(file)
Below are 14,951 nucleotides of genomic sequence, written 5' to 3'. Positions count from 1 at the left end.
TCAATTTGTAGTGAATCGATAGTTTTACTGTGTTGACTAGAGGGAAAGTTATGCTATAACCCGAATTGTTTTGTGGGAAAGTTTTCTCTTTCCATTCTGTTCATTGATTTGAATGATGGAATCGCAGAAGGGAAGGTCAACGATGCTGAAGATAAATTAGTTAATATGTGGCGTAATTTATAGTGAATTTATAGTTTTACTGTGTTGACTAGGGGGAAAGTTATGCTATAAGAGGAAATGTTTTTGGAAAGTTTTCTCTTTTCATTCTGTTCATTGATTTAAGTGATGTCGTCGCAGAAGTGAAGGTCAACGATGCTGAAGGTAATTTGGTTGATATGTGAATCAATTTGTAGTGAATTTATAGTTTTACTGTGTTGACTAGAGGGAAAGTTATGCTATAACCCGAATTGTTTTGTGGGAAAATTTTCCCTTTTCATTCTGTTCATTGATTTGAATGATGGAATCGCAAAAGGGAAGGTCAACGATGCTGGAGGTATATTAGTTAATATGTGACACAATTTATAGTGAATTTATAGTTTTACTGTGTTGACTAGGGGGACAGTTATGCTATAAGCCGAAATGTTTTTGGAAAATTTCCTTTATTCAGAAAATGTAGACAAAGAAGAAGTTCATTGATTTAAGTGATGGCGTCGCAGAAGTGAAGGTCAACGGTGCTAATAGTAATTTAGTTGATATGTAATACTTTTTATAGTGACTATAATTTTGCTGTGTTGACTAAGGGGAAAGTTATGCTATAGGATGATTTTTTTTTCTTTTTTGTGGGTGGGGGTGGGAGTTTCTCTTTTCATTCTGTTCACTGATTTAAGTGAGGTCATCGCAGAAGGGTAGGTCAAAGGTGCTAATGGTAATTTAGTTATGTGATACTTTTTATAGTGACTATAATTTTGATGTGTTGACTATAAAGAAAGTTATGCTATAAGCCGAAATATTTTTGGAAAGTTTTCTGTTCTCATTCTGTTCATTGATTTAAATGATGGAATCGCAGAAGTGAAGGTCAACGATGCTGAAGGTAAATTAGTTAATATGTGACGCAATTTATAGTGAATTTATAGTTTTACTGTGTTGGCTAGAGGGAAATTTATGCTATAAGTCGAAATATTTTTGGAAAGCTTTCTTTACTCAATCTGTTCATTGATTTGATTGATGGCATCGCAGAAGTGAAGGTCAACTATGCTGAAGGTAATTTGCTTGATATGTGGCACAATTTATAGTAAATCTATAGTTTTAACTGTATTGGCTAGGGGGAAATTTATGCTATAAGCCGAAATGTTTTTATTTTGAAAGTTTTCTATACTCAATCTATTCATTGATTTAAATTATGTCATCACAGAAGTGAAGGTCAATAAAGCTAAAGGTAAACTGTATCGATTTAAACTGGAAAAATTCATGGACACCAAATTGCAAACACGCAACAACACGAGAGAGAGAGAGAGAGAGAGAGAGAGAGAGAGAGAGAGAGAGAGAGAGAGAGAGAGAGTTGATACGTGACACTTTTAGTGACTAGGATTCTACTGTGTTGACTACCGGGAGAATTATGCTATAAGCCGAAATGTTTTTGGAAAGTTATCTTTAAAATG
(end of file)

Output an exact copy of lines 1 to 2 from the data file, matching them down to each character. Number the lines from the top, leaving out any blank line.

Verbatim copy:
Below are 14,951 nucleotides of genomic sequence, written 5' to 3'. Positions count from 1 at the left end.
TCAATTTGTAGTGAATCGATAGTTTTACTGTGTTGACTAGAGGGAAAGTTATGCTATAACCCGAATTGTTTTGTGGGAAAGTTTTCTCTTTCCATTCTGTTCATTGATTTGAATGATGGAATCGCAGAAGGGAAGGTCAACGATGCTGAAGATAAATTAGTTAATATGTGGCGTAATTTATAGTGAATTTATAGTTTTACTGTGTTGACTAGGGGGAAAGTTATGCTATAAGAGGAAATGTTTTTGGAAAGTTTTCTCTTTTCATTCTGTTCATTGATTTAAGTGATGTCGTCGCAGAAGTGAAGGTCAACGATGCTGAAGGTAATTTGGTTGATATGTGAATCAATTTGTAGTGAATTTATAGTTTTACTGTGTTGACTAGAGGGAAAGTTATGCTATAACCCGAATTGTTTTGTGGGAAAATTTTCCCTTTTCATTCTGTTCATTGATTTGAATGATGGAATCGCAAAAGGGAAGGTCAACGATGCTGGAGGTATATTAGTTAATATGTGACACAATTTATAGTGAATTTATAGTTTTACTGTGTTGACTAGGGGGACAGTTATGCTATAAGCCGAAATGTTTTTGGAAAATTTCCTTTATTCAGAAAATGTAGACAAAGAAGAAGTTCATTGATTTAAGTGATGGCGTCGCAGAAGTGAAGGTCAACGGTGCTAATAGTAATTTAGTTGATATGTAATACTTTTTATAGTGACTATAATTTTGCTGTGTTGACTAAGGGGAAAGTTATGCTATAGGATGATTTTTTTTTCTTTTTTGTGGGTGGGGGTGGGAGTTTCTCTTTTCATTCTGTTCACTGATTTAAGTGAGGTCATCGCAGAAGGGTAGGTCAAAGGTGCTAATGGTAATTTAGTTATGTGATACTTTTTATAGTGACTATAATTTTGATGTGTTGACTATAAAGAAAGTTATGCTATAAGCCGAAATATTTTTGGAAAGTTTTCTGTTCTCATTCTGTTCATTGATTTAAATGATGGAATCGCAGAAGTGAAGGTCAACGATGCTGAAGGTAAATTAGTTAATATGTGACGCAATTTATAGTGAATTTATAGTTTTACTGTGTTGGCTAGAGGGAAATTTATGCTATAAGTCGAAATATTTTTGGAAAGCTTTCTTTACTCAATCTGTTCATTGATTTGATTGATGGCATCGCAGAAGTGAAGGTCAACTATGCTGAAGGTAATTTGCTTGATATGTGGCACAATTTATAGTAAATCTATAGTTTTAACTGTATTGGCTAGGGGGAAATTTATGCTATAAGCCGAAATGTTTTTATTTTGAAAGTTTTCTATACTCAATCTATTCATTGATTTAAATTATGTCATCACAGAAGTGAAGGTCAATAAAGCTAAAGGTAAACTGTATCGATTTAAACTGGAAAAATTCATGGACACCAAATTGCAAACACGCAACAACACGAGAGAGAGAGAGAGAGAGAGAGAGAGAGAGAGAGAGAGAGAGAGAGAGAGAGAGAGAGTTGATACGTGACACTTTTAGTGACTAGGATTCTACTGTGTTGACTACCGGGAGAATTATGCTATAAGCCGAAATGTTTTTGGAAAGTTATCTTTAAAATG